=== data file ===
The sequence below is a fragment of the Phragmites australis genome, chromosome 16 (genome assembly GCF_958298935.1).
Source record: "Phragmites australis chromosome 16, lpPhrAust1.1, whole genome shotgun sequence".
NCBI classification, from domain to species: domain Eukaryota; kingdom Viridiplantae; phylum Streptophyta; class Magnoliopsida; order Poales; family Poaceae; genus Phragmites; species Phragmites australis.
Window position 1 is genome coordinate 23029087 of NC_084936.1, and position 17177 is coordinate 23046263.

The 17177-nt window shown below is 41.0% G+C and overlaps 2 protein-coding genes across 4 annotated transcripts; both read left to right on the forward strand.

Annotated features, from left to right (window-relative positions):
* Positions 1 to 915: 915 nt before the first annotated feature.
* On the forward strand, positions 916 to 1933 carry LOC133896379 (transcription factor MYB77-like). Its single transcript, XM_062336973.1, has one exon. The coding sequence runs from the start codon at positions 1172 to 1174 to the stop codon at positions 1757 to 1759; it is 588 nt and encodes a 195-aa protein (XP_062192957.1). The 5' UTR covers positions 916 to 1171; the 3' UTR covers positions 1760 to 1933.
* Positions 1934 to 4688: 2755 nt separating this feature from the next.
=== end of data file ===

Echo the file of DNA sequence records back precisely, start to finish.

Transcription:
The sequence below is a fragment of the Phragmites australis genome, chromosome 16 (genome assembly GCF_958298935.1).
Source record: "Phragmites australis chromosome 16, lpPhrAust1.1, whole genome shotgun sequence".
NCBI classification, from domain to species: domain Eukaryota; kingdom Viridiplantae; phylum Streptophyta; class Magnoliopsida; order Poales; family Poaceae; genus Phragmites; species Phragmites australis.
Window position 1 is genome coordinate 23029087 of NC_084936.1, and position 17177 is coordinate 23046263.

The 17177-nt window shown below is 41.0% G+C and overlaps 2 protein-coding genes across 4 annotated transcripts; both read left to right on the forward strand.

Annotated features, from left to right (window-relative positions):
* Positions 1 to 915: 915 nt before the first annotated feature.
* On the forward strand, positions 916 to 1933 carry LOC133896379 (transcription factor MYB77-like). Its single transcript, XM_062336973.1, has one exon. The coding sequence runs from the start codon at positions 1172 to 1174 to the stop codon at positions 1757 to 1759; it is 588 nt and encodes a 195-aa protein (XP_062192957.1). The 5' UTR covers positions 916 to 1171; the 3' UTR covers positions 1760 to 1933.
* Positions 1934 to 4688: 2755 nt separating this feature from the next.